Answer: Senator Blair Moody (D-MI)
Michigan Senator Blair Moody has gone down in Meet the Press record books for a unique feat: he was the first guest to appear on the program as a journalist and later as a political officeholder. Moody was a reporter for over twenty years before his headline appearance on Meet the Press -- as a foreign correspondent during World War II and later the Washington correspondent for his native Detroit News. When he became a senator, the Pittsburgh Post-Gazette described Moody as “one of the few genuine, honest-to-goodness working newspapermen … a major leaguer in the business” – a reputation that Moody bore out on Meet the Press in the 1940s. During his Meet the Press reporting days he was an outspoken member of the panel, often using his knowledge of Washington to sharply question the political guests on the issues. In his last turn as a reporter on the program, Moody got into an exchange with Senator Theodore Green of the Foreign Relations Committee about the McCarthy investigations. You can watch a clip from the 1950 interview below.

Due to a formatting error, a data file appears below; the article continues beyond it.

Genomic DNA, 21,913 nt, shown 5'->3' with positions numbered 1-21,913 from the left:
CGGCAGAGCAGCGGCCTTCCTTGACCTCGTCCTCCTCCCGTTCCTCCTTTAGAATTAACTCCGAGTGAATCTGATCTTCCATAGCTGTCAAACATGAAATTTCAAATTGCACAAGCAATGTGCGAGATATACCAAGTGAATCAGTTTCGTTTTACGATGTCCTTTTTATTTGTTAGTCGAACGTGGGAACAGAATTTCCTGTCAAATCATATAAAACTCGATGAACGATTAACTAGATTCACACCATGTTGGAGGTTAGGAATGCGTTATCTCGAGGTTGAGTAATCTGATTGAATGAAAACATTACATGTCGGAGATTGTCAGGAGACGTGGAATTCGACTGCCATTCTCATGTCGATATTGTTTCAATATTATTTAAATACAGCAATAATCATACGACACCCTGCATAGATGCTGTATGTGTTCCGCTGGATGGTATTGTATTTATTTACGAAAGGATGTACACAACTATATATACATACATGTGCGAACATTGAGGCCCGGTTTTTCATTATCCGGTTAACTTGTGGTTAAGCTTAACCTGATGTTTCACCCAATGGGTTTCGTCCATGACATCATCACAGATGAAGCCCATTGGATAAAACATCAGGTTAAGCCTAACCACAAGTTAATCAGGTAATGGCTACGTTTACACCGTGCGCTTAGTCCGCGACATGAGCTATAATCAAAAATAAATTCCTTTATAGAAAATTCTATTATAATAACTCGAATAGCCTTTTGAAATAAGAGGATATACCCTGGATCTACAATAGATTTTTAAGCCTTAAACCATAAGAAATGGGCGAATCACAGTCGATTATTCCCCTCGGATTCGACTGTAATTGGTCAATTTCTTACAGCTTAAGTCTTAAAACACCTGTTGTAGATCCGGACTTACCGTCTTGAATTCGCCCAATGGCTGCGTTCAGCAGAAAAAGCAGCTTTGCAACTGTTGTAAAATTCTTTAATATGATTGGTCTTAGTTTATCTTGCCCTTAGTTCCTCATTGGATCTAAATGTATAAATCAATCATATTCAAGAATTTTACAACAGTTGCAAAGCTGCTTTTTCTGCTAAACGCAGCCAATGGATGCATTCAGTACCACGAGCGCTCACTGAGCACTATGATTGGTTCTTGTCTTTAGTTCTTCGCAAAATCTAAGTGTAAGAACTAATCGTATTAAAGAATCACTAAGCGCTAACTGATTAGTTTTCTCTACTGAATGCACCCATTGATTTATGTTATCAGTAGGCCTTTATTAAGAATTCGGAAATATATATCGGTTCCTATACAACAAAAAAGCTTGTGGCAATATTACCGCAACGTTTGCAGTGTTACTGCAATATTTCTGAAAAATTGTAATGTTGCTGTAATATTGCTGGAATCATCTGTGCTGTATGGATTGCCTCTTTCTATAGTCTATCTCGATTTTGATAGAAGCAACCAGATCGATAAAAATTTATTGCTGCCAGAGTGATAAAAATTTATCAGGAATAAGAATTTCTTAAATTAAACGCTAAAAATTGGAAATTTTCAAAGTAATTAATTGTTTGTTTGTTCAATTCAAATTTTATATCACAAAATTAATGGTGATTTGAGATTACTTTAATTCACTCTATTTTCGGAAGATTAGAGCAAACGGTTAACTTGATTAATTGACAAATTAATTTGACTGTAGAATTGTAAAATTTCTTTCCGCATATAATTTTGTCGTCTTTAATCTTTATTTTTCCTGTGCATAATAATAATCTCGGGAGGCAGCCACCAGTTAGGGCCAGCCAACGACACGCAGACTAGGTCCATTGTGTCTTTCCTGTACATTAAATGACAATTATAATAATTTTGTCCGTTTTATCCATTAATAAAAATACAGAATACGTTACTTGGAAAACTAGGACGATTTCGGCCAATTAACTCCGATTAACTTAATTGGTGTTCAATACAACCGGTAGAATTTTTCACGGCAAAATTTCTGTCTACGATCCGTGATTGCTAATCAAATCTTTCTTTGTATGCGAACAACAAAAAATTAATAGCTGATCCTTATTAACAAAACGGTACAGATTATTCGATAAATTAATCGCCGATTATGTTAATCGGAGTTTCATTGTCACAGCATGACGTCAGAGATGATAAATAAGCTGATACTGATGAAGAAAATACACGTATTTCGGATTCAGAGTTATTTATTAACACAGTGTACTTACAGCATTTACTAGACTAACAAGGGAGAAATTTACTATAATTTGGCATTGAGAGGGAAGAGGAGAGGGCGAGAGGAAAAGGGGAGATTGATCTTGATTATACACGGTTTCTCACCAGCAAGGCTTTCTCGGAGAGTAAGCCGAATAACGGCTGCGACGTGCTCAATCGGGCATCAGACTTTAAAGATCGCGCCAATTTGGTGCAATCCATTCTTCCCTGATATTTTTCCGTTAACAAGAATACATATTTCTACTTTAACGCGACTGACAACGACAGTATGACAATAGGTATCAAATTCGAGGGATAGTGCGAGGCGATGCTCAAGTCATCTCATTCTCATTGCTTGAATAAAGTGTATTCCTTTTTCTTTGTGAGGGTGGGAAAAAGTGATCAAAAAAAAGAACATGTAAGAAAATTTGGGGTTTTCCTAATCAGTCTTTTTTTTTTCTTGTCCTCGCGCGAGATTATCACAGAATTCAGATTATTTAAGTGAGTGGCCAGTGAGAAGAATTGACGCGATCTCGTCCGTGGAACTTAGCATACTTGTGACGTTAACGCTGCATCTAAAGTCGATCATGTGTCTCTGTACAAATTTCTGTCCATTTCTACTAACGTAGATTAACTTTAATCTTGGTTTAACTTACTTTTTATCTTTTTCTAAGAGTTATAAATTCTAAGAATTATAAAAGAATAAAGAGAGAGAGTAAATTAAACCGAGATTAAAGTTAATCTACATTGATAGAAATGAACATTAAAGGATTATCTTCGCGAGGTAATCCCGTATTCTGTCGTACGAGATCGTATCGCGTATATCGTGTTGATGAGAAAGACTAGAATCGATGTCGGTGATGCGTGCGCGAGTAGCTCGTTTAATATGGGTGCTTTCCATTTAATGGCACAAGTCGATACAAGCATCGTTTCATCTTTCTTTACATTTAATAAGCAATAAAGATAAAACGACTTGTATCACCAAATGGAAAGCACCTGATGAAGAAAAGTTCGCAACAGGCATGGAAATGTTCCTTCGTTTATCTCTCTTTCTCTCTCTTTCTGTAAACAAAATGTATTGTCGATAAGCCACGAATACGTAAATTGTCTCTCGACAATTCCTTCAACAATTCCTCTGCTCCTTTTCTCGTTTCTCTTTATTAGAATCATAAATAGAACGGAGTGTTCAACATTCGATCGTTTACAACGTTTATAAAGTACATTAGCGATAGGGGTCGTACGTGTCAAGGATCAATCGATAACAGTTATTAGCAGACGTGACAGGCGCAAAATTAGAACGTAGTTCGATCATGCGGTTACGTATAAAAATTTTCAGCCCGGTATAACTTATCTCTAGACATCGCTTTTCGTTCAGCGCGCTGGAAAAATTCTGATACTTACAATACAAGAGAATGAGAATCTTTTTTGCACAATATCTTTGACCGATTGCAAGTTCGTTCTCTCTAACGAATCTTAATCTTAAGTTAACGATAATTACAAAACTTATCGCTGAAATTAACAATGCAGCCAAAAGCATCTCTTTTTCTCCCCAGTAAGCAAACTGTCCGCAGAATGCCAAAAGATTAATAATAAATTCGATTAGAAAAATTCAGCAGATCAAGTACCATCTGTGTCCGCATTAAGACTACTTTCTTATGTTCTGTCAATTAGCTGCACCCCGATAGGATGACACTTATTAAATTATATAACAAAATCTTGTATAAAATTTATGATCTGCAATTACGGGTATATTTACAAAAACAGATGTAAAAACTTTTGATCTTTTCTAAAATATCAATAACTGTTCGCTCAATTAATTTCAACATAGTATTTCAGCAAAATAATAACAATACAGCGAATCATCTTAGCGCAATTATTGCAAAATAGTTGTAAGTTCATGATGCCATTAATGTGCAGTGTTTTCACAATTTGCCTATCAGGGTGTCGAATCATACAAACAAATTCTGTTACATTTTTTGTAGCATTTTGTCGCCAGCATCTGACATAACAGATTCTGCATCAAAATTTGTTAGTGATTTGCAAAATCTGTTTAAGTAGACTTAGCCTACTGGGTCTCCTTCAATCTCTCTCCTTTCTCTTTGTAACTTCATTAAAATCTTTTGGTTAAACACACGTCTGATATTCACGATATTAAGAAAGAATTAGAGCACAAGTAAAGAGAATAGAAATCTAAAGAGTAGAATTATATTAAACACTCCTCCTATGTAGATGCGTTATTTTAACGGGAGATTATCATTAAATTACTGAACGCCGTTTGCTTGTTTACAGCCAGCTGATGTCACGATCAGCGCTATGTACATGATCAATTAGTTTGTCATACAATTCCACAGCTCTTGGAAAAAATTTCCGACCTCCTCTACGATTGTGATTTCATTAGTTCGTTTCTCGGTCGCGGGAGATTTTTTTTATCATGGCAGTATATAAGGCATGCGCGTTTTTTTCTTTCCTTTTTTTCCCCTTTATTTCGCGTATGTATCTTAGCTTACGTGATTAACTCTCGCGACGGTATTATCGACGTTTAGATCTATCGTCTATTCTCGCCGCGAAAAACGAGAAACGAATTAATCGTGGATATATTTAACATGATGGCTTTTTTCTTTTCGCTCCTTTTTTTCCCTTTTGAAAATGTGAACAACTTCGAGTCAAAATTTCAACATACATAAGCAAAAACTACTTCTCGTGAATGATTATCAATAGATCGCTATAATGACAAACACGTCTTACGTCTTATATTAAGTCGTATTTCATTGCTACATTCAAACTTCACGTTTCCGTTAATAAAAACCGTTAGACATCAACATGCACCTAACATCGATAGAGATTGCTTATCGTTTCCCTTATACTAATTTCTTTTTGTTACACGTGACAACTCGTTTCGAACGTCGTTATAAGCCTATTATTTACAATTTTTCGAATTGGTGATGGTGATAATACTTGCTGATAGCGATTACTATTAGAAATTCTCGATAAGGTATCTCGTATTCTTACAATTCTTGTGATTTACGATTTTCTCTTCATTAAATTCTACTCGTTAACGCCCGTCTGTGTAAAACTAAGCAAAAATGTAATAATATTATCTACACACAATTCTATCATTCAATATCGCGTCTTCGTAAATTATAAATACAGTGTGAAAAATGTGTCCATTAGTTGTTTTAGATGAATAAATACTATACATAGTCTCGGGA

Less than a year later, Moody found himself on the other side of the Meet the Press panel. On April 22, 1951, Michigan Governor Mennen Williams appointed Moody to the Senate as a Democrat to fill the seat of the late Arthur H. Vandenberg. The month after he took the seat, the new Senator, in the words of moderator Lawrence Spivak, would “see what it is like to receive a few questions” on Meet the Press. Spivak noted ominously at the beginning of the show, “One thing is certain about a newspaperman. He is on the record over a long period of time.” And the reporters on the Meet the Press panel went on to hold their former colleague to his record and press him with questions for the rest of the program. But the first question of the 1951 show was an unusual one. Reporter Joseph Harsch of the Christian Science Monitor said that before “we get into serious things very quickly,” he had a question for Moody that he had always wanted to know and never had a chance to ask: “what happens in the Senatorial cloakrooms between Senators when there are no newspapermen around?”
Watch Senator Moody’s response, as well as his discussion with Spivak about newspapermen in the Senate, in the clip below.